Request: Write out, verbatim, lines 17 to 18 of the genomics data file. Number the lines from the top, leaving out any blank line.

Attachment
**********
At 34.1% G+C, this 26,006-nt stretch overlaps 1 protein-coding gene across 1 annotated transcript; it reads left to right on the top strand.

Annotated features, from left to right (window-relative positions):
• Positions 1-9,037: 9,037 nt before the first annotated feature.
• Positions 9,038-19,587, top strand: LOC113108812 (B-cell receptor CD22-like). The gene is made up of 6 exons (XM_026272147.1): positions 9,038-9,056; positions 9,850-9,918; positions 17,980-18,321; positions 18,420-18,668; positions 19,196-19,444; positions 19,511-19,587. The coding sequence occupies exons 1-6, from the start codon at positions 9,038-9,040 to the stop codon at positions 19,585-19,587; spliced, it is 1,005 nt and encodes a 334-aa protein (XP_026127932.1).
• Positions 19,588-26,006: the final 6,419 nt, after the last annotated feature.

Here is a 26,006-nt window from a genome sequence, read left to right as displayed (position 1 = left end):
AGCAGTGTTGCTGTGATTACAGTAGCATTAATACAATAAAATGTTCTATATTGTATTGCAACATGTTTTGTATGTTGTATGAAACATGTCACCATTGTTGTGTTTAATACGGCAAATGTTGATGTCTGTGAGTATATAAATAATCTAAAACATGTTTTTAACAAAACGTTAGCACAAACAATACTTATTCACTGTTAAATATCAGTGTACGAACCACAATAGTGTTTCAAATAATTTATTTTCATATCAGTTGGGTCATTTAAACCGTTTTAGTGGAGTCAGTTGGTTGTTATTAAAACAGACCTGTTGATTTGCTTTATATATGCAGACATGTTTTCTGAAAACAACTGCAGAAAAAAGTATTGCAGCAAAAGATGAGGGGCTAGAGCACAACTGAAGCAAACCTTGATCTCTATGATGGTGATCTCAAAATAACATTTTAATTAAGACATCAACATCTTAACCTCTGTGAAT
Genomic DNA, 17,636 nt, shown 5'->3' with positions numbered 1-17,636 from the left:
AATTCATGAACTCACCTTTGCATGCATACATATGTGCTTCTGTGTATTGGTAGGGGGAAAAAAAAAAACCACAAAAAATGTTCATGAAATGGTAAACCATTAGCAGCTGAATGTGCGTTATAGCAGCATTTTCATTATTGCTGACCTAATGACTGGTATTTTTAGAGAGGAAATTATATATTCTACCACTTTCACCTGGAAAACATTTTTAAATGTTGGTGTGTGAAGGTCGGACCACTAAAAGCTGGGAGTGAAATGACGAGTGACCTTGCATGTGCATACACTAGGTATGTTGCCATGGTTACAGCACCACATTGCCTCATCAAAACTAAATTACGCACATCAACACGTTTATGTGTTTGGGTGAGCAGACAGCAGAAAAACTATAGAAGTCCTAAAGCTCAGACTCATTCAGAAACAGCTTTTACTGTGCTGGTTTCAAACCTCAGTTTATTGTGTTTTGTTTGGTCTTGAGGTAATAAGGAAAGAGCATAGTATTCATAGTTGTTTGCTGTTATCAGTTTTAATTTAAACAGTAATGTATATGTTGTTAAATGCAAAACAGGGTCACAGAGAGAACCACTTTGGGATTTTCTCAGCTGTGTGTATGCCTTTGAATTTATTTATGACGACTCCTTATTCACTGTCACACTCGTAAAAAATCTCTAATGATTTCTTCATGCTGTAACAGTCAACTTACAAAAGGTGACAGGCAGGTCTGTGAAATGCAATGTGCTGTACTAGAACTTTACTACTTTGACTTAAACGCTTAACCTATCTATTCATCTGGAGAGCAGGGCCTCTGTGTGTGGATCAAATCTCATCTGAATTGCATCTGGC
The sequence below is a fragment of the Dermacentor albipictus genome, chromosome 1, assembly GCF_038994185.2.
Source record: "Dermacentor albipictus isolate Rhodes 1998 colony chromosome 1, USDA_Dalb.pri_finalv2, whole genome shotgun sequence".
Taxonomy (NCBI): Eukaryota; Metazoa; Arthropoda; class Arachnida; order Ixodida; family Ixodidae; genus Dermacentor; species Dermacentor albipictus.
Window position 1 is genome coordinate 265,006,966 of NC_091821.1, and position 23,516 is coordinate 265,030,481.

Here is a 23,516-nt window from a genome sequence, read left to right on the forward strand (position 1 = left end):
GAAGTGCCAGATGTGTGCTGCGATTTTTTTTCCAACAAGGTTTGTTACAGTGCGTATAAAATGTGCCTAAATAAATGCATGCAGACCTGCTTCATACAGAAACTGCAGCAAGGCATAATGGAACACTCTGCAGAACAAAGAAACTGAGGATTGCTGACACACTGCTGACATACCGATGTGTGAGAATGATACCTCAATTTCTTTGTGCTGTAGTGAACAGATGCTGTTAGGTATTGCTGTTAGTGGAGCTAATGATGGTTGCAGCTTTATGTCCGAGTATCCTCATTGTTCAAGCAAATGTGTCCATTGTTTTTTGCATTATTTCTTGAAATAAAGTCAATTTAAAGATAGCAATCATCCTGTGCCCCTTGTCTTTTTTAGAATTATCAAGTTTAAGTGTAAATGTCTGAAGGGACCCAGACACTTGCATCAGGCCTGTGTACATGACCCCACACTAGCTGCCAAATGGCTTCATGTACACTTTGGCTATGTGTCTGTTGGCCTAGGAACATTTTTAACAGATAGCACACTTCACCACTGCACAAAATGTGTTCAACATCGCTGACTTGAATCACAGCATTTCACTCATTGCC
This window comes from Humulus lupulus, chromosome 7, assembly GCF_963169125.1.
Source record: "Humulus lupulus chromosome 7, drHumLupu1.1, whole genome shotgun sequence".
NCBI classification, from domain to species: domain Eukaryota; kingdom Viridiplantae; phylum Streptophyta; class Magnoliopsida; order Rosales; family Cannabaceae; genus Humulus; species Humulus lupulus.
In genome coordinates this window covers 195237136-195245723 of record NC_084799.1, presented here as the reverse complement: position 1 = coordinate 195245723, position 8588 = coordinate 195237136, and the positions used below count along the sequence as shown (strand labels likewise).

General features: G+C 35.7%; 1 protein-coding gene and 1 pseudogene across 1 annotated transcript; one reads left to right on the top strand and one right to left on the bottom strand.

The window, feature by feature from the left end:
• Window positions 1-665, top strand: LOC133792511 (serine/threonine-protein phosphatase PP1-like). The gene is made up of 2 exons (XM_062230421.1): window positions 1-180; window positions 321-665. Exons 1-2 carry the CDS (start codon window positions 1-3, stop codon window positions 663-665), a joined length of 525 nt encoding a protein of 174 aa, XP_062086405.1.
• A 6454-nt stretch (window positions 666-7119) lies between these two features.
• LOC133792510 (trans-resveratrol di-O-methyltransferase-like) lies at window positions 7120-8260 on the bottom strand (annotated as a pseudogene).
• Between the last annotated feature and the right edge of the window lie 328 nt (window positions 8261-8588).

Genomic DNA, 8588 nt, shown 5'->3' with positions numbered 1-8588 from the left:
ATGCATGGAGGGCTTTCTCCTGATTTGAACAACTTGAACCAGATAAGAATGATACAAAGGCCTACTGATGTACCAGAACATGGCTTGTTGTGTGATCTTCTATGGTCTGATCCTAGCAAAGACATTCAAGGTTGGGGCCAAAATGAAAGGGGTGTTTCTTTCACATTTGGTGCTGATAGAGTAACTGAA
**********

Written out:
Source record: "Humulus lupulus chromosome 7, drHumLupu1.1, whole genome shotgun sequence".
NCBI classification, from domain to species: domain Eukaryota; kingdom Viridiplantae; phylum Streptophyta; class Magnoliopsida; order Rosales; family Cannabaceae; genus Humulus; species Humulus lupulus.